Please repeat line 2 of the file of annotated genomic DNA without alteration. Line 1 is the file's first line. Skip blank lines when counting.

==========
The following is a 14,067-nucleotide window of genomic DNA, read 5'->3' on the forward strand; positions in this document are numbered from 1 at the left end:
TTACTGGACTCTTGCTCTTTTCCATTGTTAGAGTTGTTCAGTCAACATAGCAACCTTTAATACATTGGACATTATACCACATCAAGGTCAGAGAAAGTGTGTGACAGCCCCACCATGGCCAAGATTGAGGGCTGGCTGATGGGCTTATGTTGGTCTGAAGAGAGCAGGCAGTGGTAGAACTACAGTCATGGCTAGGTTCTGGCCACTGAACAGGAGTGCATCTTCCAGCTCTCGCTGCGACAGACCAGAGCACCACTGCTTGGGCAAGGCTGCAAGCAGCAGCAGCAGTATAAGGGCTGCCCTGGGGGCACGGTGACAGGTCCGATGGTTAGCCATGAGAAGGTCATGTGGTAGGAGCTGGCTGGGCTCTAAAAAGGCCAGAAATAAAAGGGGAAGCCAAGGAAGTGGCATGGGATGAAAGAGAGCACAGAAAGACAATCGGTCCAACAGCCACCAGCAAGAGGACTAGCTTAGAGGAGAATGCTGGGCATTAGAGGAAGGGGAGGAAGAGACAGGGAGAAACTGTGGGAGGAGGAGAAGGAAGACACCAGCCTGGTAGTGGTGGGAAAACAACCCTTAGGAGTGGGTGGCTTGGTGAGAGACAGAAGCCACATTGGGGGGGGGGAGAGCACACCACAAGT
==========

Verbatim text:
TTACTGGACTCTTGCTCTTTTCCATTGTTAGAGTTGTTCAGTCAACATAGCAACCTTTAATACATTGGACATTATACCACATCAAGGTCAGAGAAAGTGTGTGACAGCCCCACCATGGCCAAGATTGAGGGCTGGCTGATGGGCTTATGTTGGTCTGAAGAGAGCAGGCAGTGGTAGAACTACAGTCATGGCTAGGTTCTGGCCACTGAACAGGAGTGCATCTTCCAGCTCTCGCTGCGACAGACCAGAGCACCACTGCTTGGGCAAGGCTGCAAGCAGCAGCAGCAGTATAAGGGCTGCCCTGGGGGCACGGTGACAGGTCCGATGGTTAGCCATGAGAAGGTCATGTGGTAGGAGCTGGCTGGGCTCTAAAAAGGCCAGAAATAAAAGGGGAAGCCAAGGAAGTGGCATGGGATGAAAGAGAGCACAGAAAGACAATCGGTCCAACAGCCACCAGCAAGAGGACTAGCTTAGAGGAGAATGCTGGGCATTAGAGGAAGGGGAGGAAGAGACAGGGAGAAACTGTGGGAGGAGGAGAAGGAAGACACCAGCCTGGTAGTGGTGGGAAAACAACCCTTAGGAGTGGGTGGCTTGGTGAGAGACAGAAGCCACATTGGGGGGGGGGAGAGCACACCACAAGT